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When you share your home with a dog, drooling is a fact of life. Some dog breeds are more prone to drooling than others, but it’s normal for all dogs to drool at some point. You may have even noticed a big wet spot on the bed where your dog’s head was after they got up from a long nap.
Why do dogs drool in their sleep?
Dogs may drool in their sleep for typical reasons, like being standard for their breed or dreaming of food. Sometimes dogs drool in their sleep for more complicated reasons, such as dental or gastrointestinal issues and foreign bodies.
Before taking a closer look into some common reasons dogs may drool in their sleep, let’s learn a little more about why dogs drool. Drooling is one of the gross aspects of dog ownership that people put up with, but producing saliva is a normal bodily function that’s actually very beneficial.
Why Do Dogs Drool?
Just like humans, dogs naturally produce saliva. While saliva in humans has enzymes to aid the digestive process by breaking down food, saliva in dogs serves a different function. For dogs, saliva aids the digestive process by keeping the mouth and esophagus moist so food can pass smoothly. When dogs have excessive saliva or drool, that’s called ptyalism.
In addition to helping the digestive process, saliva promotes dental health too. Saliva contains minerals that help to protect tooth enamel and reduce inflammation. Studies show that saliva in dogs is even antibacterial to some degree.
So even though we may think of drool or saliva as gross, it’s a part of a dog’s life that serves many purposes!
Now that we understand how saliva is actually helpful for dogs, let’s take a deeper dive into some common reasons dogs drool in their sleep.
Reason 1: Normal for the Breed
Since all dogs produce saliva, it’s normal that all dogs will drool occasionally. Some breeds are prone to frequent drooling due to their physical formation. Many giant breed dogs have large, saggy lips and jowls.
While this makes for a cute, wrinkly appearance, these droopy jowls can’t contain drool. Bloodhounds, Mastiffs, Great Danes, Newfoundlands, and St. Bernards are all giant breed dogs known for being extra drooly. However, many bully breeds like Rotties are also known to drool. When they’re asleep, the saliva collects in the folds of the lips and then spills out.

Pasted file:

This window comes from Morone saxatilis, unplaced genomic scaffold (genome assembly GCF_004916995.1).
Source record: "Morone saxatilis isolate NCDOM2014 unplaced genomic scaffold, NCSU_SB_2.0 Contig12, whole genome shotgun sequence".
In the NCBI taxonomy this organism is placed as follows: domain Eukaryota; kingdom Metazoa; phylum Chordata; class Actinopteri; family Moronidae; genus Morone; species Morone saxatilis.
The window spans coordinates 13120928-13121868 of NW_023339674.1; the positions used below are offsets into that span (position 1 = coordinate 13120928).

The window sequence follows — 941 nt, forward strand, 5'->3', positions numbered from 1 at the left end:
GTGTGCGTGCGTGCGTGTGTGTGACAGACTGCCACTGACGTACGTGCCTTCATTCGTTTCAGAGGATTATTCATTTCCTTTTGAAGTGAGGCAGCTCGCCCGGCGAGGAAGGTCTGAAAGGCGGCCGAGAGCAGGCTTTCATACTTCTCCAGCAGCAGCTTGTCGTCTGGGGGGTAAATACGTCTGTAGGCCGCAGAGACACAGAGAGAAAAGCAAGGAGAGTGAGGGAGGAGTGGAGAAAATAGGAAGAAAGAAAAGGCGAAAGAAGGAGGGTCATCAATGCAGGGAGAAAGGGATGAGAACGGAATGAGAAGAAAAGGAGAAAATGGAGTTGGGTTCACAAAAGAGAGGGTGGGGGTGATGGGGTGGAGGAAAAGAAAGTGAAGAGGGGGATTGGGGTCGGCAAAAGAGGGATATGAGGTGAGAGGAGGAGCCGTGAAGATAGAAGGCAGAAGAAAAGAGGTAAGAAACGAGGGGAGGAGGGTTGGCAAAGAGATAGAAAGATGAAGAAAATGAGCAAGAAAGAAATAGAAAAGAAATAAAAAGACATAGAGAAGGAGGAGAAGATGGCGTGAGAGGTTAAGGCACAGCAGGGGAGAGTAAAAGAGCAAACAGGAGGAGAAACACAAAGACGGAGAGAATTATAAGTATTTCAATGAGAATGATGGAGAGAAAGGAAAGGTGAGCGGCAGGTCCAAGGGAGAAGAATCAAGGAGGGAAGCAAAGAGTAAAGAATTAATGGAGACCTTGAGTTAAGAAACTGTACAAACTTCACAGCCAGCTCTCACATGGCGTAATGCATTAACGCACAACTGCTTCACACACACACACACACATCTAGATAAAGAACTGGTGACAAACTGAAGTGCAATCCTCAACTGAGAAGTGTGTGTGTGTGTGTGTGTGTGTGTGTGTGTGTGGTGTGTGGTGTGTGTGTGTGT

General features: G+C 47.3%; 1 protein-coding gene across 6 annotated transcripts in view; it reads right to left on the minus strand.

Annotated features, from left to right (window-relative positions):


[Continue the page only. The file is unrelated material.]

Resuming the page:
If you’re interested in owning one of these breeds, you should expect drool to become a regular part of your life. These breeds will regularly need their mouths dried to prevent drool from getting all over. Many dog owners of these breeds always carry a towel to wipe the drool away.
Reason 2: Food
While the smell of food is likely to wake your dog up pretty quickly, this could be why your dog is drooling in his sleep before getting up. Your dog might also be a total chowhound who is dreaming of food. Just dreaming of food could cause your dog to drool in his sleep.
Dogs have over 100 million sensory receptors in their nose, making dogs smell 1,000 to 10,000 times better than people. If you’re cooking something like bacon, it’s not uncommon for your dog to start drooling.
Your dog may even drool if he hears you open a bag of chips! Ivan Pavlov was a great psychologist who conducted many experiments that helped us identify why animals behave the way they do. In one of his famous experiments, he turned on a clicking metronome right before giving food to the dogs.
After many trials, he noticed the dogs began to salivate when the metronome was turned on but before the food was introduced. The dogs had learned the clicking metronome predicted food. This association is called a conditioned response.
This experiment explains why your dog may come running from another room when they hear you open a bag of treats in the kitchen! But your dog doesn’t have to be awake for the drooling response to occur and even a sleeping dog may drool when their nose picks up a snack from the other room.